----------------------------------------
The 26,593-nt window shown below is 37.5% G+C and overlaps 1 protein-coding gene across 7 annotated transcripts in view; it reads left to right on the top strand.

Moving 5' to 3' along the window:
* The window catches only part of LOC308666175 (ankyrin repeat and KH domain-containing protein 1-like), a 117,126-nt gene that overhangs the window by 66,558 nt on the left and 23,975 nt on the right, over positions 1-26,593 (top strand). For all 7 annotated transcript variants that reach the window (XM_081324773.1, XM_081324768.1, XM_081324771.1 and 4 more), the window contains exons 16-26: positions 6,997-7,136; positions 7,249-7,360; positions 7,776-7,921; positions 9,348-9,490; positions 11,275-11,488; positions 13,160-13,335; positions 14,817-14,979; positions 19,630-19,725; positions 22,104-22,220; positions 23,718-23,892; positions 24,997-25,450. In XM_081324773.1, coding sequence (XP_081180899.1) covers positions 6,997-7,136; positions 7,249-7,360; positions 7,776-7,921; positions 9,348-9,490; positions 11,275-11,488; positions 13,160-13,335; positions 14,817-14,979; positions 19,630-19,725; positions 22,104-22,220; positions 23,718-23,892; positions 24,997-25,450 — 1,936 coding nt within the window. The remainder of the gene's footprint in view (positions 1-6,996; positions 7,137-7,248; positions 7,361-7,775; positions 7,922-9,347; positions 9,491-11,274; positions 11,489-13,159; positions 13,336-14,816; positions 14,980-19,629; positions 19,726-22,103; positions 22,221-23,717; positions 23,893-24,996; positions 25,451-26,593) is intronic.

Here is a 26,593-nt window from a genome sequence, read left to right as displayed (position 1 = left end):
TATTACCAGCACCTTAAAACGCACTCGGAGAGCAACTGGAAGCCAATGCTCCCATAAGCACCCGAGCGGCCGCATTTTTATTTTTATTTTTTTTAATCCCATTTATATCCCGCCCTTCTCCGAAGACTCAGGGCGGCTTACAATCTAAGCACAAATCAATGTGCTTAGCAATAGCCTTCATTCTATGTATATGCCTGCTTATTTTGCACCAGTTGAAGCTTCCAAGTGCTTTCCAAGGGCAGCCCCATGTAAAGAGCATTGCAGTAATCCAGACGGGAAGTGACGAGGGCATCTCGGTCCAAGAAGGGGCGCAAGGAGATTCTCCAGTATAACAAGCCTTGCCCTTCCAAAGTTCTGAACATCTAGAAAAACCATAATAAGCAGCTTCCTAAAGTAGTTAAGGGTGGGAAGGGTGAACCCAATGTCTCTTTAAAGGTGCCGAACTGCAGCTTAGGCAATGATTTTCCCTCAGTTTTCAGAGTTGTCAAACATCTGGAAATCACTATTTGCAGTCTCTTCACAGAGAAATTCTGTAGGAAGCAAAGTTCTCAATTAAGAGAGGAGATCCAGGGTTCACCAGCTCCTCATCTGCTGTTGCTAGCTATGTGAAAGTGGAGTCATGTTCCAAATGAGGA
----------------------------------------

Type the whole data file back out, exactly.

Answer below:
The 26,593-nt window shown below is 37.5% G+C and overlaps 1 protein-coding gene across 7 annotated transcripts in view; it reads left to right on the top strand.

Moving 5' to 3' along the window:
* The window catches only part of LOC308666175 (ankyrin repeat and KH domain-containing protein 1-like), a 117,126-nt gene that overhangs the window by 66,558 nt on the left and 23,975 nt on the right, over positions 1-26,593 (top strand). For all 7 annotated transcript variants that reach the window (XM_081324773.1, XM_081324768.1, XM_081324771.1 and 4 more), the window contains exons 16-26: positions 6,997-7,136; positions 7,249-7,360; positions 7,776-7,921; positions 9,348-9,490; positions 11,275-11,488; positions 13,160-13,335; positions 14,817-14,979; positions 19,630-19,725; positions 22,104-22,220; positions 23,718-23,892; positions 24,997-25,450. In XM_081324773.1, coding sequence (XP_081180899.1) covers positions 6,997-7,136; positions 7,249-7,360; positions 7,776-7,921; positions 9,348-9,490; positions 11,275-11,488; positions 13,160-13,335; positions 14,817-14,979; positions 19,630-19,725; positions 22,104-22,220; positions 23,718-23,892; positions 24,997-25,450 — 1,936 coding nt within the window. The remainder of the gene's footprint in view (positions 1-6,996; positions 7,137-7,248; positions 7,361-7,775; positions 7,922-9,347; positions 9,491-11,274; positions 11,489-13,159; positions 13,336-14,816; positions 14,980-19,629; positions 19,726-22,103; positions 22,221-23,717; positions 23,893-24,996; positions 25,451-26,593) is intronic.

Here is a 26,593-nt window from a genome sequence, read left to right as displayed (position 1 = left end):
TATTACCAGCACCTTAAAACGCACTCGGAGAGCAACTGGAAGCCAATGCTCCCATAAGCACCCGAGCGGCCGCATTTTTATTTTTATTTTTTTTAATCCCATTTATATCCCGCCCTTCTCCGAAGACTCAGGGCGGCTTACAATCTAAGCACAAATCAATGTGCTTAGCAATAGCCTTCATTCTATGTATATGCCTGCTTATTTTGCACCAGTTGAAGCTTCCAAGTGCTTTCCAAGGGCAGCCCCATGTAAAGAGCATTGCAGTAATCCAGACGGGAAGTGACGAGGGCATCTCGGTCCAAGAAGGGGCGCAAGGAGATTCTCCAGTATAACAAGCCTTGCCCTTCCAAAGTTCTGAACATCTAGAAAAACCATAATAAGCAGCTTCCTAAAGTAGTTAAGGGTGGGAAGGGTGAACCCAATGTCTCTTTAAAGGTGCCGAACTGCAGCTTAGGCAATGATTTTCCCTCAGTTTTCAGAGTTGTCAAACATCTGGAAATCACTATTTGCAGTCTCTTCACAGAGAAATTCTGTAGGAAGCAAAGTTCTCAATTAAGAGAGGAGATCCAGGGTTCACCAGCTCCTCATCTGCTGTTGCTAGCTATGTGAAAGTGGAGTCATGTTCCAAATGAGGA